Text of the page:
Another big change is taking place in the healthcare market as health insurers open their own primary care clinics, as described in a recent article in The Wall Street Journal. The move allows for some of the nation’s largest health insurers to take control of both the payment and delivery of care.
A short-list of insurers diving into the delivery of primary care include:
Aetna and CVS MinuteClinics: Members won’t have a co-pay when visiting a MinuteClinic
UnitedHealthcare in Los Angeles: a health plan built around Optum physicians, surgery centers and urgent care clinics
Blue Cross & Blue Shield of Texas in Houston and Dallas: Members get free primary care visits at specific clinics
As insurers enter the care delivery space, there are two major challenges that hospitals and health systems will need to contend with:
- Increased competition
- Reduced referrals to hospital services and specialties as insurer-owned clinics may refer elsewhere
“It’s very worrisome for hospitals,” Chas Roades, a health-care consultant, told WSJ. “Suddenly, the plan you’re relying on for payment is also competing with you at the front end of the delivery system.”
The news isn’t all negative for hospitals and health systems as insurers face uphill challenges in entering the primary care space. For one, they typically only have a limited number of providers, which not only affects how many members they can serve, but how many specialties they can offer as well. This means that they will still need to rely on outside providers.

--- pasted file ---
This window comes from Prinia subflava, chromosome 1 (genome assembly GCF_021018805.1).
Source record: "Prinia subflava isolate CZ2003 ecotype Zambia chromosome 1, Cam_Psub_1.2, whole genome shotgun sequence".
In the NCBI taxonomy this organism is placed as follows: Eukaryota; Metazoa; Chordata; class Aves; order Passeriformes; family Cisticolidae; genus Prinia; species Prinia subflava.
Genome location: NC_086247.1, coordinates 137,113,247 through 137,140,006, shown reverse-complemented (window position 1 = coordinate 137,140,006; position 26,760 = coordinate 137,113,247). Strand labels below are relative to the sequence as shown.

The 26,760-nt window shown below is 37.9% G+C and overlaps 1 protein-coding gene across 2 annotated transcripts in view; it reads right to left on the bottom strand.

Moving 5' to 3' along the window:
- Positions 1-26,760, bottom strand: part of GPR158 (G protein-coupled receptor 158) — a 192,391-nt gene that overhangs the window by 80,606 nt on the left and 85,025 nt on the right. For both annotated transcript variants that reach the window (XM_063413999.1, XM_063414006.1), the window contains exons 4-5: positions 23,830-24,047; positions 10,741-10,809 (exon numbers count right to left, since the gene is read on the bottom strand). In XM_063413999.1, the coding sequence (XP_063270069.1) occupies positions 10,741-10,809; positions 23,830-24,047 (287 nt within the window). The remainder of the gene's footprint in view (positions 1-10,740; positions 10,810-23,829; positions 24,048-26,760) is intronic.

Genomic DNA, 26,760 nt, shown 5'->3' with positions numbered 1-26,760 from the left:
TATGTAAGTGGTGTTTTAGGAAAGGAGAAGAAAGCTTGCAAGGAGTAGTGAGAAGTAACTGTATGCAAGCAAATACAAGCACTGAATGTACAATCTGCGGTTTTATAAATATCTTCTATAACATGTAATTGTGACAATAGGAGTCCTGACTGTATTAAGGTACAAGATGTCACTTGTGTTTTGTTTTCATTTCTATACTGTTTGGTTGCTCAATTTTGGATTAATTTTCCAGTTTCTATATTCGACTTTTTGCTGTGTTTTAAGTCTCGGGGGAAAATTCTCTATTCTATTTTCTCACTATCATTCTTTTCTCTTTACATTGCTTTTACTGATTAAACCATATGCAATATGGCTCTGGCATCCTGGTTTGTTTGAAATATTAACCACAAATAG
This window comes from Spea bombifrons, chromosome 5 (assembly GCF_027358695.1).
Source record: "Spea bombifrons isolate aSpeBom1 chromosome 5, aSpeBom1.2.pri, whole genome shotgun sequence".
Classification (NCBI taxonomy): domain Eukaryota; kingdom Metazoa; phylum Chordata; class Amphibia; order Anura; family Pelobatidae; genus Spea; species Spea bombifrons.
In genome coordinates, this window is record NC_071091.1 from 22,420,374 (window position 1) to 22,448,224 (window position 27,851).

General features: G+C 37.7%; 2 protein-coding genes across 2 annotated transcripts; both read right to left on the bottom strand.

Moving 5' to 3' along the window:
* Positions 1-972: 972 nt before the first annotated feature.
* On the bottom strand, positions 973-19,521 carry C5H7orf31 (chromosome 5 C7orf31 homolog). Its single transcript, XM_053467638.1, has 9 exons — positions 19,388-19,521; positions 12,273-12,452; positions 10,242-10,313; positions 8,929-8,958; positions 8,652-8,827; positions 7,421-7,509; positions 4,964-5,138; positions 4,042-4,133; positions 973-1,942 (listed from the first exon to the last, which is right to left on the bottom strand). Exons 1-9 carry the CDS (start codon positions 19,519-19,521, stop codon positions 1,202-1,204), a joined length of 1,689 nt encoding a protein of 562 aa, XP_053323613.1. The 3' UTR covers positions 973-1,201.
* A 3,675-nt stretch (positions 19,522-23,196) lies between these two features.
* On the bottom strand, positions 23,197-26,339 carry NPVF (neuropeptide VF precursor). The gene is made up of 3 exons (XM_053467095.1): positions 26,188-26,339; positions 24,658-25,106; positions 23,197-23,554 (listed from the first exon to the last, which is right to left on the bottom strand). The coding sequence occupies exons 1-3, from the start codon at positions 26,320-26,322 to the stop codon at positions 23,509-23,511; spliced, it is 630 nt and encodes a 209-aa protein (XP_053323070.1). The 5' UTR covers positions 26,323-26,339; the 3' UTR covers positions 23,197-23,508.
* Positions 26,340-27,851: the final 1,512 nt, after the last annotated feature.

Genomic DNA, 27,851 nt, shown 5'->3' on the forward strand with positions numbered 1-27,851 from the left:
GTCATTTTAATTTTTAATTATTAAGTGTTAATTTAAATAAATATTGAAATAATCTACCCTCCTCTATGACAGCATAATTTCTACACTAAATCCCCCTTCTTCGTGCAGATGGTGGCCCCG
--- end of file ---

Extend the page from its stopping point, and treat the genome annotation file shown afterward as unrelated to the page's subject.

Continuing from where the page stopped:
“Health plans want to exert pressure on provider systems, but they don’t have a product without providers in it, so they’re moving carefully,” Sam Glick, a partner with consulting firm Oliver Wyman, a unit of Marsh & McLennan Cos, told WSJ.
Second, many employers are wary of engaging in narrow-network plans. A Kaiser Family Foundation survey found that 39% of employers wouldn’t accept a plan with limited choices, even if it reduced costs. In fact, a quarter said they’d only consider a narrow-network plan if they saw cost savings of at least 30%.
However, these integrated healthcare giants will continue to grow. Health plan Kaiser Permanente already owns its own network of hospitals and doctors, and Human has partnered with a private-equity firm to expand primary care delivery to Medicare members as well as take on home-health and hospice.
Hospitals and health systems need to position themselves as the leaders of health management initiatives in their communities. A company such as Applied Health Analytics can provide the strategy, technology and support to help hospitals and health systems succeed in the commercial market. Contact Applied Health Analytics to learn more about how local systems can differentiate themselves from insurer-owned providers and gain access to employer market.